beholder is lost in wonder at the magnitude
of the design, and extraordinary amount of
labour that must have been expended in the
erection of the work.
The hall on the first floor was intended
as the regular meeting-place of the congre
gation, and when freed from the rubbisl
and surplus limber that now encumbers it,
will have a beautiful and imposing effect.
The architectural decoration are chaste and
ich; and the two grand pulpits al the East
and West ends, give lo the whole an ap
nearaiice of Oriental mairnificence. The
attic fas it may be ralledj U lighted fron
the roof.and was designed for a large school
room. Leaving the body of the building
yo'J ascend to the bell room of the steeple,
hence to the clock room, and laat to ttV
ib-eivatory i he immense structure is a
hef d 'oeuvre of architecture, and will rank
in grandeur with the largest and most cost
ly edifices of modern limes The entire
cost of its erection is estimated at betvsen
700 and 800 thousand dollars. The tenr
pie will be nearly completed and in re-uli-
neasfor dedication by the first of May
vtffier it shall have been conaecra'ed, it will
be abandoned at a place of rehgoua wor-
hip by the sect that erected it.nnd cither be
sold or rented for a college, 7t has been
xamined by the agents of two or three dif
ferent insttuitions; and from what we can
learn, is likely to bo transferred to the
Methouste.'by them to be used for literary
and religious purposes.
ACCOUNT OF THE HESSIAN FLY.
Wheat being the great staple of our farm
ersany thing affecting its culture, will there,
fore be interesting not only to the farmer
hut the whole community, nd aa the fh
is, of all the enemies of that precious grair
the most formidable, a short hiitory of i
may not be amiss Here is a description
from the pen, we believo of W. Gaylord:
It is a very small black insect, not so
urge as a muoquito, with two fine transpa
rent wing, from the roots of which three
ribs diverge, as through the leaf of a plant
I'he body, when examined by a micro-
icnpe, is found to be divided into four seg
ments, with a few hairs observable on each.
flic legs are of a yellowish cast and trans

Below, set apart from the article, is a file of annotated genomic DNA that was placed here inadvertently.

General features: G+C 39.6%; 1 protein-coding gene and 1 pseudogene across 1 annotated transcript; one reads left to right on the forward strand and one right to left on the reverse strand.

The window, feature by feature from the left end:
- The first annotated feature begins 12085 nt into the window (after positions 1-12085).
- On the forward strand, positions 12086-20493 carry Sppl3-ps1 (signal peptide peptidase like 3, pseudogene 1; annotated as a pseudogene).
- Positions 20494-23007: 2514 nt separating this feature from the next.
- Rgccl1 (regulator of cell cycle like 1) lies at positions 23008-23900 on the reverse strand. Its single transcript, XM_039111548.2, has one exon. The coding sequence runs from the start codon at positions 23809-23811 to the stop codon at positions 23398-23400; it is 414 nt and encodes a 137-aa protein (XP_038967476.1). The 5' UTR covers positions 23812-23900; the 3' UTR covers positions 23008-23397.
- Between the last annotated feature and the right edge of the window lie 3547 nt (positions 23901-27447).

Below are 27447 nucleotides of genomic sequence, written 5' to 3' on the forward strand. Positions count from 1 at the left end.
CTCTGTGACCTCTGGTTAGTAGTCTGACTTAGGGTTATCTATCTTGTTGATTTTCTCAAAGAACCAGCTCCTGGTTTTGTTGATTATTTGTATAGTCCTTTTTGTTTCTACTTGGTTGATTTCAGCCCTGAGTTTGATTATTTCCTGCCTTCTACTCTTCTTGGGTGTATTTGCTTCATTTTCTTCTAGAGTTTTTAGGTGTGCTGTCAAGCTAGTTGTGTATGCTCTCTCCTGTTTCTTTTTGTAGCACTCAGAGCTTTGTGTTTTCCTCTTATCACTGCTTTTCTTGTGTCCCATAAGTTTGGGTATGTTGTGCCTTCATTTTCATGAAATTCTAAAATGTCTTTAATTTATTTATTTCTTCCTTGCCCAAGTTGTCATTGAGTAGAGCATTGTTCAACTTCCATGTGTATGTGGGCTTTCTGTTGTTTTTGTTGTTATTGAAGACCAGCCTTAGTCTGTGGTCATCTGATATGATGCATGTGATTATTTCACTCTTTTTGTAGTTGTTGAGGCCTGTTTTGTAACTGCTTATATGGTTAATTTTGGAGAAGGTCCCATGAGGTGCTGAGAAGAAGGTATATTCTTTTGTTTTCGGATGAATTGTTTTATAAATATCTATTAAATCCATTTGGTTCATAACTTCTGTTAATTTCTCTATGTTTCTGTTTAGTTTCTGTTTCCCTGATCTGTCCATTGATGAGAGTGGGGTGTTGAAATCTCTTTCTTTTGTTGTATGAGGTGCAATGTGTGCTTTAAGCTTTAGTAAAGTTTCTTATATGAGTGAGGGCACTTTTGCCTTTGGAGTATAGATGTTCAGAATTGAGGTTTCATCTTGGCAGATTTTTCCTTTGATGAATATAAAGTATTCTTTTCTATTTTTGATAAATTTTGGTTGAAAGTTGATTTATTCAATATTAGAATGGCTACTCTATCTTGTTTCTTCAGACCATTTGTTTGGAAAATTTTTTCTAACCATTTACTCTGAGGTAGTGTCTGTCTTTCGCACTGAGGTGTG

parent; the head inflicted with a abort pro
This, aa is common wiih r.eariy all oth
er insect, pae-cs through four distinct sta
ges of existence U, ihe egg: 2d the laiv
3d, p?j pa or dormant stage: and 4ih, tlx
perfect or winged inseet. In this part ol
he country it pasaee through two gsnera-
tions in one season, and attacks Ihe wheat
both in spring end autumn. The fly or
perfect inaeet, depositee the eggs in autumn
soon after the young plants appear above
ground, between the lowest part of the leaf
and that which forms the stem, and as near
trie grouna as possiDte. it riaennies at
i a i i 9
first a very email white nil, and as it grows
arger, becomes a sluggish almost inanimate
maggot of a white color. In this state the
proper and most natural food i the sap ol
that kind of green wheat which has the
moat delicate a. raw. It remains in thi.
situation during the whole winter apparent
ly in thia chrysalis stale, without eufferinp
my injury from the froet or 6nowj and ir
the spring, as soon as the weather becomet
warm enough, and generally about the linie
vegetation hae fair'y commenced, it is trans
formed into the fly, u this state n per
forata the functions neceaaary for a contin
uation of its species. J lays its egf be
tween the etra-r Dr stem, and the sheet!
which encloses it as before described, an(
lies- and a new generation sacreeda.
These eggs are soon hatched by thr
warmth of the sesson, and the young in